Rights Issuance and Land Tenure
The basic rights issuance process is laid out in the Canada Petroleum Resources Act and is broadly consistent throughout Canada's frontier lands, but varies in detail between regions.
The process of rights issuance is based on a bidding system. It is an industry-driven process and the bidding system is based on a single criterion; generally the amount of money a company will commit to explore a particular parcel and drill an exploration well in the first five years. The company bidding the greatest amount of money for a parcel is awarded the license.
A generic rights issuance process is as follows:
Call for Nominations
Although not required under the Act, a call for nominations either occurs formally (announcement, closing date, etc.) or is done on an ongoing basis whenever a company wants to submit a nomination. A nomination is simply an expression of interest by a company in a particular portion of land. There is no obligation on the part of the company to commit to any expenditure. A nomination by a company will be received by the regulator, and placed into the next land sale to undergo open bidding. The regulator may reformat the nomination based on size restrictions, overlapping nominations, and geological potential or environmental concerns.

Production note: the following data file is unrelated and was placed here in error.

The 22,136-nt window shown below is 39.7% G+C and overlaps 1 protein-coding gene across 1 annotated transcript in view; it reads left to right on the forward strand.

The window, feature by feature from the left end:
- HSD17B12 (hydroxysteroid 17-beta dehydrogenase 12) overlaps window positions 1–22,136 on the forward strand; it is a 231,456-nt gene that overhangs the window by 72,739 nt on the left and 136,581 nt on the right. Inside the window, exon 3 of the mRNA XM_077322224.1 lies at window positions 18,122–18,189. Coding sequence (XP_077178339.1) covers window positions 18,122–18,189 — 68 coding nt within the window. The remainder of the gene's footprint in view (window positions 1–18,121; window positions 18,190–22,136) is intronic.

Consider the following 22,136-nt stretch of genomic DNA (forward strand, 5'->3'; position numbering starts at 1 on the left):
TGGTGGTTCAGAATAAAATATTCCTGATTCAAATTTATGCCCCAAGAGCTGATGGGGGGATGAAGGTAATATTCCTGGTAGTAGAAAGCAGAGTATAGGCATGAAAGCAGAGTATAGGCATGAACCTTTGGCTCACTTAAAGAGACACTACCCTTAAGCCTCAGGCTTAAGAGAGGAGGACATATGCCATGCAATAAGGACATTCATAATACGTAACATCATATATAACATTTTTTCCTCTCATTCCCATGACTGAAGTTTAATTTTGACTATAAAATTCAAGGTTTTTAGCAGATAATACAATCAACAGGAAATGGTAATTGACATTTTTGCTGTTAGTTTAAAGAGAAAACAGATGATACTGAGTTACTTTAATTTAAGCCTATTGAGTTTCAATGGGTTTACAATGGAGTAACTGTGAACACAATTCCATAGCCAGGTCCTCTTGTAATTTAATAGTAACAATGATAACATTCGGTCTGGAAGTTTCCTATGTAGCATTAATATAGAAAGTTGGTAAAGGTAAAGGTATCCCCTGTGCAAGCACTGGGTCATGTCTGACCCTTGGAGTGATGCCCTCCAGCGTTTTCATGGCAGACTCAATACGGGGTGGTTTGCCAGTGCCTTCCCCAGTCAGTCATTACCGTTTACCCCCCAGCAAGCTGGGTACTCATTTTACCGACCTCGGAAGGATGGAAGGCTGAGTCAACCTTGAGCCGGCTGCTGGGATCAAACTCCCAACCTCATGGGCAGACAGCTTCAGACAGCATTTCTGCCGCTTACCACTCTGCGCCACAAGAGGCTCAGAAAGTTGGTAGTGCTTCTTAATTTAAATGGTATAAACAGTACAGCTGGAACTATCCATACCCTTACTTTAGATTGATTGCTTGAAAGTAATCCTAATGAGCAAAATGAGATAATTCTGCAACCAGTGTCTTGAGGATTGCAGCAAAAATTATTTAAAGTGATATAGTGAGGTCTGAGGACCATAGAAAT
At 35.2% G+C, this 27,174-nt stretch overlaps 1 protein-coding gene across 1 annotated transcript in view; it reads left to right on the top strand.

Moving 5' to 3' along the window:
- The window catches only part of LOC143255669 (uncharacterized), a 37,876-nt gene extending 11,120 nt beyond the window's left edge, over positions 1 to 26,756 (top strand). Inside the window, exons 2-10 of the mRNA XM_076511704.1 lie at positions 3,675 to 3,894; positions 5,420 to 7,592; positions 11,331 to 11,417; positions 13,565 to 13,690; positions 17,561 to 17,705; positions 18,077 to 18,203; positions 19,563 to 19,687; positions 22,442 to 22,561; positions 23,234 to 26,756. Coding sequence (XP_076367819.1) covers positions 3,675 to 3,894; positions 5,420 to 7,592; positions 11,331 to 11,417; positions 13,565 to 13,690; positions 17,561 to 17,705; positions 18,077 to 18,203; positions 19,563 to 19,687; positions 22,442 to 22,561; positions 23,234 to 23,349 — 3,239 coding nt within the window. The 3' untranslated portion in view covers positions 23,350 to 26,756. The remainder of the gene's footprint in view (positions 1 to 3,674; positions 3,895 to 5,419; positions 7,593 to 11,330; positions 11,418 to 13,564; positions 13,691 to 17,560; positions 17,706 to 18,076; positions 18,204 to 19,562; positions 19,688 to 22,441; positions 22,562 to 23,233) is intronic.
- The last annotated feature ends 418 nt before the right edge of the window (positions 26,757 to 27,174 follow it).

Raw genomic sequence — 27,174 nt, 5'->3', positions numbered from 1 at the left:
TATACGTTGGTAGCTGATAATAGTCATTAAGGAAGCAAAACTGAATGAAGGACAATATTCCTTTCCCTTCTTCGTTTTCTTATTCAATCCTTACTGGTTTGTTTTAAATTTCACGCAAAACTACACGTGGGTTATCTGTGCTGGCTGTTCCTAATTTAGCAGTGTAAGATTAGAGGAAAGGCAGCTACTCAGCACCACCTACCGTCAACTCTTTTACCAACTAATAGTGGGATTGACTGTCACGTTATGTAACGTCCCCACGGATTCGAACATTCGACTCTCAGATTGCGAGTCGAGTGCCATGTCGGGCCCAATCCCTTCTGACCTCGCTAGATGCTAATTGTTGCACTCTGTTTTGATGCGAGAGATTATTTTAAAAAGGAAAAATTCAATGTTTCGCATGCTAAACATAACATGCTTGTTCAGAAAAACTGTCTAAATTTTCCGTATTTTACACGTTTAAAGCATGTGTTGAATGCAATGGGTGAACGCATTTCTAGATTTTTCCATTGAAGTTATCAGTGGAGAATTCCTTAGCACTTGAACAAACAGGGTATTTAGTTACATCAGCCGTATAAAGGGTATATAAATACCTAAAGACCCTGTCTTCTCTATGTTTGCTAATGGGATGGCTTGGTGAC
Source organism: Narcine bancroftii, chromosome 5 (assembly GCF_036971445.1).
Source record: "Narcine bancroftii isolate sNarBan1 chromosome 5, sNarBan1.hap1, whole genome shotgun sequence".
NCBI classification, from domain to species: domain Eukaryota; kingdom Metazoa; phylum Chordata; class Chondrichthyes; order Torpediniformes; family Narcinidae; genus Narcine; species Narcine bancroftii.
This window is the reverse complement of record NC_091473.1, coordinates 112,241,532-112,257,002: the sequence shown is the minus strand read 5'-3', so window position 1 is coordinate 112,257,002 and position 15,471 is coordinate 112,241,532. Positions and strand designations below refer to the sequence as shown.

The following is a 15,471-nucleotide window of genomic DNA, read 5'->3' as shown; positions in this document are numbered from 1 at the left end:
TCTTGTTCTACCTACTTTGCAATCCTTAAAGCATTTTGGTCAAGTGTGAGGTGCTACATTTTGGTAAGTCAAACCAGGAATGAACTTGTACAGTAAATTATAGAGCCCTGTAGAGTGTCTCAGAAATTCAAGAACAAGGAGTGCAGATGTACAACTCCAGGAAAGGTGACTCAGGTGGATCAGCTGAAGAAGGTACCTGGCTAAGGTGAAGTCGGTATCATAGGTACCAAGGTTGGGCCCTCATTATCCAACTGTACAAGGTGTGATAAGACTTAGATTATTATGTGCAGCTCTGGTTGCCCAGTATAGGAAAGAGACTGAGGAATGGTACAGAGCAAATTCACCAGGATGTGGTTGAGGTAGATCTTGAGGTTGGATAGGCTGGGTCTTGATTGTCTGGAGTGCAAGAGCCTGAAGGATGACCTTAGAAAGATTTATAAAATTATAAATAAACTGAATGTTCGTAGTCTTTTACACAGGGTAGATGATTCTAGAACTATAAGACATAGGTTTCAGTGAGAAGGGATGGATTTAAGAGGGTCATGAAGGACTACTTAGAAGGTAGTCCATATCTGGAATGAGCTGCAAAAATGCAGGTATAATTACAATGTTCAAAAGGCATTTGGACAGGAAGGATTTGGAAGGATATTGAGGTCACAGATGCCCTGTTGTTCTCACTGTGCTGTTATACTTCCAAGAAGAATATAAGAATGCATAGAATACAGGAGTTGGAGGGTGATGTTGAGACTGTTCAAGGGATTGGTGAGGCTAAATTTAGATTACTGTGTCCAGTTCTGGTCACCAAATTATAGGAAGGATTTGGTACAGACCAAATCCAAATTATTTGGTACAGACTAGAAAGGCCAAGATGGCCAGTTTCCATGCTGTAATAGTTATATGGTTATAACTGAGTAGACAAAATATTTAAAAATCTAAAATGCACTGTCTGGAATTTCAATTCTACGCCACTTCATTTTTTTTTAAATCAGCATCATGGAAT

Call for Bids
This is a formal process requiring ministerial approval and is under taken at specific times during the year. The Call is widely posted and is kept open for at least 120 days to allow all interested parties to evaluate the potential of the parcel. The Call for Bids will clearly outline all the obligations including the bid criterion (generally Exploration Licenses), and any conditions such as those regulating the environment, to well commitments or length of term. The regulator announces the wining bid shortly after the closing date. Information on other bidders is kept confidential. This process is fair and allows the bidders to understand exactly what their commitments will be if the win the Bid.
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